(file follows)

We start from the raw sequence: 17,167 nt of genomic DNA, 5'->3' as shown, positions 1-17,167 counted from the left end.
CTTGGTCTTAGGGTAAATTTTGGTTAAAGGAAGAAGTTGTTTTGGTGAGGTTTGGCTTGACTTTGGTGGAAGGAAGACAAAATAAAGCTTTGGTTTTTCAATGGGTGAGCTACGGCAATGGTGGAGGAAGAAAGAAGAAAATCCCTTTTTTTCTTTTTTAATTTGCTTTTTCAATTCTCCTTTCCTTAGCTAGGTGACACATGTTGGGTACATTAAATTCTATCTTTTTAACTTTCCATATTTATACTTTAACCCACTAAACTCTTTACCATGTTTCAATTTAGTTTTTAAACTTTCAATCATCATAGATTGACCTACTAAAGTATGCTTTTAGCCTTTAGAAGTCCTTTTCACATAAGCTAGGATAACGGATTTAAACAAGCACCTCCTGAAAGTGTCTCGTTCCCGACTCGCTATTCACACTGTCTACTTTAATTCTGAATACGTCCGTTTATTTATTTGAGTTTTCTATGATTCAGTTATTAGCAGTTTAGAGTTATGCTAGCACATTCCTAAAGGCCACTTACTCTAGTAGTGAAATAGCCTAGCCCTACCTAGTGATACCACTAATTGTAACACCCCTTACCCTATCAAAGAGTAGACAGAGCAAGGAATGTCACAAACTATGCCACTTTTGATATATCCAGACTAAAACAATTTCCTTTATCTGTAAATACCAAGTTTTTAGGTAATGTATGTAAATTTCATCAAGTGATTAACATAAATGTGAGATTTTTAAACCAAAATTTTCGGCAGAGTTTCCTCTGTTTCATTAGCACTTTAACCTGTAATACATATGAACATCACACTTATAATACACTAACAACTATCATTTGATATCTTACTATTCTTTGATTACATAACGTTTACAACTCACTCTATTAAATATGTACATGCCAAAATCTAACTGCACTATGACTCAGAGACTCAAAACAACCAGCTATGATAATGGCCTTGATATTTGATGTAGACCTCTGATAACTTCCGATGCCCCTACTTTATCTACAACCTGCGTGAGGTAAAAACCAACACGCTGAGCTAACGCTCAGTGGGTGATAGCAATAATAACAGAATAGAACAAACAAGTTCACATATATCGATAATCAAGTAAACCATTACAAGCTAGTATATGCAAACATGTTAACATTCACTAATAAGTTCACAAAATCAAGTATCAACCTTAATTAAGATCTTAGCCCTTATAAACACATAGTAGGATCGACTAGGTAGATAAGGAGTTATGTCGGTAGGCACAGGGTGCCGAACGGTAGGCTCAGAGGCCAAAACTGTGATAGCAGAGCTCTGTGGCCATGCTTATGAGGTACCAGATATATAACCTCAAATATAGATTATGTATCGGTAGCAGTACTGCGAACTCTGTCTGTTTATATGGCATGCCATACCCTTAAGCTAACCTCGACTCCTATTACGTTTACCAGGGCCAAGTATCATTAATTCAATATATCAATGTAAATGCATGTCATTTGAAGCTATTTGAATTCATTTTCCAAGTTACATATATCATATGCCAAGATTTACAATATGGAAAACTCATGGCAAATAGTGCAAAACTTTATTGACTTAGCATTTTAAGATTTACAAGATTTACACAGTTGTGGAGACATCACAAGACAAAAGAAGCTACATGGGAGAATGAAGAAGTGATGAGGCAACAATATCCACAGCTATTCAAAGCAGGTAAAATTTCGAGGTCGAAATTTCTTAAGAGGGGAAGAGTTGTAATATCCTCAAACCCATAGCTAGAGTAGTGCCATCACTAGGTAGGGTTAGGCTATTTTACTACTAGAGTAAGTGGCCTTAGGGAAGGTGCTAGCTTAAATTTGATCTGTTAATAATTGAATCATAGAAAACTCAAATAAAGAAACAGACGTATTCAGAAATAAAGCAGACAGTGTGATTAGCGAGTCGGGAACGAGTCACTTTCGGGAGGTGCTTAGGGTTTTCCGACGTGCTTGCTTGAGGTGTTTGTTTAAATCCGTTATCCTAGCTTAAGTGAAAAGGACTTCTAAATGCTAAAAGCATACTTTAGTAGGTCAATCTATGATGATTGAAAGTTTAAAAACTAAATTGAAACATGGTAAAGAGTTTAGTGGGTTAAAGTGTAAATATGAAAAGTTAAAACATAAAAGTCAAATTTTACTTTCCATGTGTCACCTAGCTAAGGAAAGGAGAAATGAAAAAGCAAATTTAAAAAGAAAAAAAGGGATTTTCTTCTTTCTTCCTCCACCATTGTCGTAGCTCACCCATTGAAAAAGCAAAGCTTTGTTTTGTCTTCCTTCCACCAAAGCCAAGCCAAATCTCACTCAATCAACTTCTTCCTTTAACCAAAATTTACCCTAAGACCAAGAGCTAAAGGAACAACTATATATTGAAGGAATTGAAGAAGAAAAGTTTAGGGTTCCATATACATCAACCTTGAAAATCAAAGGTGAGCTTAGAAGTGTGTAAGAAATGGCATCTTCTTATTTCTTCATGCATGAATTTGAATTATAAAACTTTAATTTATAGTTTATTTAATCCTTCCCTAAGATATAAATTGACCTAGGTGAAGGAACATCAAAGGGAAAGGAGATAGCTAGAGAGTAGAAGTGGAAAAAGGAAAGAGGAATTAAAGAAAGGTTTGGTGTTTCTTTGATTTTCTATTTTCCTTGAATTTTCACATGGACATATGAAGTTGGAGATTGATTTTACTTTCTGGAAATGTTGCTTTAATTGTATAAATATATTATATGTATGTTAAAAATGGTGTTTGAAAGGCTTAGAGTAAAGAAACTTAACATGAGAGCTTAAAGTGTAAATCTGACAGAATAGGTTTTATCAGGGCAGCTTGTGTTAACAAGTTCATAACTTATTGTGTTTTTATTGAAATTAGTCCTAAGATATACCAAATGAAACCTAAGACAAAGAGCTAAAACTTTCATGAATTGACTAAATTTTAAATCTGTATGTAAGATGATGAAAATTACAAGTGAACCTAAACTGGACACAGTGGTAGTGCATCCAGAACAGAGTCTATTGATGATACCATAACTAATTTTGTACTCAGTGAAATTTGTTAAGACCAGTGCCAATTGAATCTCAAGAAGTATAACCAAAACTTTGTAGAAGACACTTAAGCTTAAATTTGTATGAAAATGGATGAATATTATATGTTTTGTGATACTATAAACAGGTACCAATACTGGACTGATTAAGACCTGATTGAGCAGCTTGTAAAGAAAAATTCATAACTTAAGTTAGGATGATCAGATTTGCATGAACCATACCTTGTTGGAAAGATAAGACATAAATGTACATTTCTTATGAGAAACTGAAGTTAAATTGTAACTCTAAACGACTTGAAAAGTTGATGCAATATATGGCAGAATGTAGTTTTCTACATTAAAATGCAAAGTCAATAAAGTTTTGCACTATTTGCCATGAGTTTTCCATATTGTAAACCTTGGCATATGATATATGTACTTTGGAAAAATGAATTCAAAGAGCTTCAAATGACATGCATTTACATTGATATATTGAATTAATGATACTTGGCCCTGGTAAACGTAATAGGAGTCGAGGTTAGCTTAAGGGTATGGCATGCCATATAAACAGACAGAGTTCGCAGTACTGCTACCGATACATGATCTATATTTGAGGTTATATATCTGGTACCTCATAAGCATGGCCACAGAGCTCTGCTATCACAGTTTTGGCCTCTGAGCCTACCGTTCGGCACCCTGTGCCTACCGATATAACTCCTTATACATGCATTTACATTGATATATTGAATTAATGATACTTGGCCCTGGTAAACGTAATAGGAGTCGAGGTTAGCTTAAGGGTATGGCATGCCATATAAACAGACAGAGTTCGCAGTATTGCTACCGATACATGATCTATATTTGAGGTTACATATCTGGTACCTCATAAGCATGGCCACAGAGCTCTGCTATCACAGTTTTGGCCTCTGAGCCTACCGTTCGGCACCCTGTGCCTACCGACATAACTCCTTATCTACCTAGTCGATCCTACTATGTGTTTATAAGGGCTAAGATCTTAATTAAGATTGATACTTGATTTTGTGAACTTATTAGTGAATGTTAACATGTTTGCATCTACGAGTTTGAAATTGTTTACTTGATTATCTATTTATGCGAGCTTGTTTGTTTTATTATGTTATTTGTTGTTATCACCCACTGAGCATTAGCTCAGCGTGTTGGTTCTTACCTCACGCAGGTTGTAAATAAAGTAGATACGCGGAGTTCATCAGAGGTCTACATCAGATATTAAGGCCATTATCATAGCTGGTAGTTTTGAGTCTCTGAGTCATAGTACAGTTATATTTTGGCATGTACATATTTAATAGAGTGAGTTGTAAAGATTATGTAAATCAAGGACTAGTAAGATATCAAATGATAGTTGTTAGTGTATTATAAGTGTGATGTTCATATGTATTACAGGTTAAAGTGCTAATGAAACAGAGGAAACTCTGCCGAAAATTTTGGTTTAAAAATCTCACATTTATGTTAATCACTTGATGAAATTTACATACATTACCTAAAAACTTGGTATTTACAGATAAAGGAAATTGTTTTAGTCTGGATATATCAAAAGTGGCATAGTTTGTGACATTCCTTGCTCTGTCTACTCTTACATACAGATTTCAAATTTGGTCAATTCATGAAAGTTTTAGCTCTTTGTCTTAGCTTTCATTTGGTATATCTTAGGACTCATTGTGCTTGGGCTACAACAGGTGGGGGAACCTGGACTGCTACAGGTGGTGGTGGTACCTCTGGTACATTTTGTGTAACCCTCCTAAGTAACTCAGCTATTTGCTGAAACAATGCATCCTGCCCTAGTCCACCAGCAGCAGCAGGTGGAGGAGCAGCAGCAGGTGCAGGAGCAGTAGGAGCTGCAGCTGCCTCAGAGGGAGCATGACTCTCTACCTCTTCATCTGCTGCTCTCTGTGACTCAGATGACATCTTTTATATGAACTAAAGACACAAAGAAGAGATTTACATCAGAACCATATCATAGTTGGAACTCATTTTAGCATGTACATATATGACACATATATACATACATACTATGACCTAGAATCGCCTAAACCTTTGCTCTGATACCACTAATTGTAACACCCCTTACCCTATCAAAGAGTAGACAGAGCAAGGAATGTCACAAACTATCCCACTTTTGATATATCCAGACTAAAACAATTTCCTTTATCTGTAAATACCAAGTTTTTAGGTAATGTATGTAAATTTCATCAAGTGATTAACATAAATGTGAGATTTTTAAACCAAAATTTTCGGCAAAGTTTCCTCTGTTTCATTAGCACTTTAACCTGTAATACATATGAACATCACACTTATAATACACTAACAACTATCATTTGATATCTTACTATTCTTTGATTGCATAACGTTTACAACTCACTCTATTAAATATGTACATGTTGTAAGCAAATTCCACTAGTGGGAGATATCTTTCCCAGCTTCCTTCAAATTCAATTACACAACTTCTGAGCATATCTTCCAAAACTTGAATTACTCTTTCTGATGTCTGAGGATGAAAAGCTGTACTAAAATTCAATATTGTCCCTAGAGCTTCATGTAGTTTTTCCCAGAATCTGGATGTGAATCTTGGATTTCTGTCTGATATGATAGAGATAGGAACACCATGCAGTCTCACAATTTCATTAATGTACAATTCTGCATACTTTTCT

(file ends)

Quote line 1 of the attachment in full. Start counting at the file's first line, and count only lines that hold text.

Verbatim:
We start from the raw sequence: 17,167 nt of genomic DNA, 5'->3' as shown, positions 1-17,167 counted from the left end.